Mural project brings Rockford together in diversity, unity and hope
by Tammy Warren | Presbyterian News Service
LOUISVILLE — In 2004, members of Second Congregational United Church, known as SecondFirst Church since federating with First Presbyterian Church, dreamed of building a gymnasium for the community of Rockford, Illinois — and they did it.
“Little did they know that they left us a blank canvas to shine and radiate out to the west side of Rockford,” said the Rev. Rebecca White Newgren, senior pastor of SecondFirst Church. White Newgren recently spoke at a press conference and celebration of the completion of “Rockford Taking Flight,” a 1,700 square foot, 55-panel mural that fills the entire outside wall of the basketball gym and reimagines the city breaking free of racial and class boundaries.
The community mural project was led by SecondFirst Church, Jeremiah Development and muralist and community bridgebuilder Tia Chianti Richardson, an award-winning Milwaukee-based integrative community artist.
“We actually started talking about this a few years ago, thinking, ‘Wow, what could be on that wall?’” White Newgren said. Once Richardson came on board to lead the project in spring 2018, the entire community was invited to dream of a Rockford future that people wanted to see, one that maybe is different than the present. More than 200 people from all over Rockford came together last October, November and December to create the background for the mural on public paint days, using a paint-by-number process. Due to colder temperatures during the painting phase, the panels were prepped and painted inside on the floor of the church.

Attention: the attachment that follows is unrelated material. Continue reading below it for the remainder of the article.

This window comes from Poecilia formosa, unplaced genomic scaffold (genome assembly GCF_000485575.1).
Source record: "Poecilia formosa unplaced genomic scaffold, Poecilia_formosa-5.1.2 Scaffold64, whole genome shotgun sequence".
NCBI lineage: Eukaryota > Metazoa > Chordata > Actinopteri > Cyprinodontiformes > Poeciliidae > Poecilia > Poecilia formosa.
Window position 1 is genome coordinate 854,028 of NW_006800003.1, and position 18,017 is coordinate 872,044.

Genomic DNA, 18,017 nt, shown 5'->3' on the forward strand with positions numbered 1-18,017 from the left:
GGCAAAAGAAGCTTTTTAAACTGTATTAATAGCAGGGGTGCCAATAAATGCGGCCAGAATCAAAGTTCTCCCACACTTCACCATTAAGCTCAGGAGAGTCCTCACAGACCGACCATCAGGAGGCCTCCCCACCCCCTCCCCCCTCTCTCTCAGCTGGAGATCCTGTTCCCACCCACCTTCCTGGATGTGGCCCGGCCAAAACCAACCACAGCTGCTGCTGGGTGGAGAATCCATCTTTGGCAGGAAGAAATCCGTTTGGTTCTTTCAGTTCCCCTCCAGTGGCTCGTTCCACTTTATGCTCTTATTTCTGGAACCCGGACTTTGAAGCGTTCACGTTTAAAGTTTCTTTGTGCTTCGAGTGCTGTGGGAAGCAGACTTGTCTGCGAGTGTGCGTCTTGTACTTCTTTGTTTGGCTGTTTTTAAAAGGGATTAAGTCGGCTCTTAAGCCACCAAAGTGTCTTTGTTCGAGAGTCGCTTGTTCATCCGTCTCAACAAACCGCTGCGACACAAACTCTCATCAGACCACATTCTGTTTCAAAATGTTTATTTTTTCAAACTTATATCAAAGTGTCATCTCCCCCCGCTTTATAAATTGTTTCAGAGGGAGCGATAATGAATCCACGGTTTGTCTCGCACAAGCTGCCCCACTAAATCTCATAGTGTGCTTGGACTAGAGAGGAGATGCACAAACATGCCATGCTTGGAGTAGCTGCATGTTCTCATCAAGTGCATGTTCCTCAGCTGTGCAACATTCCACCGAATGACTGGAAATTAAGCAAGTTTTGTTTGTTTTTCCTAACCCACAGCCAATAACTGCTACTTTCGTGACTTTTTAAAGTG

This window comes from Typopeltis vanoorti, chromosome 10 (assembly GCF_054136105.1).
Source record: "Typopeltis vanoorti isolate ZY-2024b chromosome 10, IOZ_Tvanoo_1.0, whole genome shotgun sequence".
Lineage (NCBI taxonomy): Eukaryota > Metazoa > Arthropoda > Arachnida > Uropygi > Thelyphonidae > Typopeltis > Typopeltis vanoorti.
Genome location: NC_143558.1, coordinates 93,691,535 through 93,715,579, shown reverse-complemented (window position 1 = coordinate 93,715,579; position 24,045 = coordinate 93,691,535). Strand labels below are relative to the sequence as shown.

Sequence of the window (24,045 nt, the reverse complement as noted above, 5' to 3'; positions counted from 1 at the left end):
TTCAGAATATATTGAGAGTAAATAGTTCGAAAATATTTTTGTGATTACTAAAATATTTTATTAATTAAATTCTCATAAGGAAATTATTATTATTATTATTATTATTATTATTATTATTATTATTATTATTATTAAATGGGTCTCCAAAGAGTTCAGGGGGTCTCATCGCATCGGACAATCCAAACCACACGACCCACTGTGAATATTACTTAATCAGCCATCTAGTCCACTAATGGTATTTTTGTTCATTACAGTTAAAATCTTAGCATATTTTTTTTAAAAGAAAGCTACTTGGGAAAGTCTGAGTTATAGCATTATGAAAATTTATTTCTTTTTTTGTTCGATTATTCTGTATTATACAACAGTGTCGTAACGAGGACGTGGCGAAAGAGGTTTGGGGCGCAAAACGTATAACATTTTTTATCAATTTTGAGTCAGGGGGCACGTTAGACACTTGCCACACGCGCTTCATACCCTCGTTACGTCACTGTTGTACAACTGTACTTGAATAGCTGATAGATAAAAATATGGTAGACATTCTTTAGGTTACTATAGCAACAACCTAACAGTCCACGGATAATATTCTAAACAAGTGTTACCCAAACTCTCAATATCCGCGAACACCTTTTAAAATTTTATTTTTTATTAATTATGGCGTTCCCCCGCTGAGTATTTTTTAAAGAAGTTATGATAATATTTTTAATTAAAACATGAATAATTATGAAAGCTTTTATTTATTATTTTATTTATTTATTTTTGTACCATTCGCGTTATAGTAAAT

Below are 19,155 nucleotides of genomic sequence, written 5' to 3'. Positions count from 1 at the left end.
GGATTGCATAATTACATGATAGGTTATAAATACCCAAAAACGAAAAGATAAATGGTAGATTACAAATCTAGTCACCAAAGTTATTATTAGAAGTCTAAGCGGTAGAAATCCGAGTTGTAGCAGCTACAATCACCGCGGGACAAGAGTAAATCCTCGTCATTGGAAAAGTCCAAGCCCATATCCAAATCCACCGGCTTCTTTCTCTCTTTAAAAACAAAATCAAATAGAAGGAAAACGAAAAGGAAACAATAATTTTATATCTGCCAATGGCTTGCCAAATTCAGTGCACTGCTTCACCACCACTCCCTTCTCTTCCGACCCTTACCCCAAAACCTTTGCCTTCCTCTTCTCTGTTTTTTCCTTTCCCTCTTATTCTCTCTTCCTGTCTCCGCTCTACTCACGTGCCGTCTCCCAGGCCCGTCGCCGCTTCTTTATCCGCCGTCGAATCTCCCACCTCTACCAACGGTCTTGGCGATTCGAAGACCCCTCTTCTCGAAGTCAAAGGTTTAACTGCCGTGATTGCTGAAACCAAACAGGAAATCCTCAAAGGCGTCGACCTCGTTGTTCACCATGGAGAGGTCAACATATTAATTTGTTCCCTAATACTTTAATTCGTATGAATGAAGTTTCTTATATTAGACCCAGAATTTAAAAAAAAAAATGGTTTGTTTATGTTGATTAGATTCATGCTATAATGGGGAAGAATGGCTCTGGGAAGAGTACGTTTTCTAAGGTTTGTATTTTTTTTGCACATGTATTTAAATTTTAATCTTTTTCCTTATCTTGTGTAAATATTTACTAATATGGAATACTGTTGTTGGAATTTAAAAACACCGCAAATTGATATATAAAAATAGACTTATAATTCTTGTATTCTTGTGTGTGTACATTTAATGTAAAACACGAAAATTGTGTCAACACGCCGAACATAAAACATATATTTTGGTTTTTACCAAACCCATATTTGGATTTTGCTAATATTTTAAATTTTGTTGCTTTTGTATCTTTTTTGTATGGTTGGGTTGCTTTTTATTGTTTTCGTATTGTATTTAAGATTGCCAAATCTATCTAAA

Some panels for the mural also went on the road to the Jubilee Center, a day center for adults living with mental illness; Christ the Rock Preschool; and Northwest Community Center, to make it convenient for people of all ages and all areas of the city to participate.
Richardson said she was moved by the raw joy that people had just to be able to paint on the separate panels that traveled to their locations. “Just because they wanted to be a part of something this big,” Richardson said. “It didn’t matter to them that the panels were not all together. They didn’t care that they were painting pieces from someplace in town maybe they’d never been to. Nobody questioned that fact. So, that enthusiasm to be part of something really says something to me.”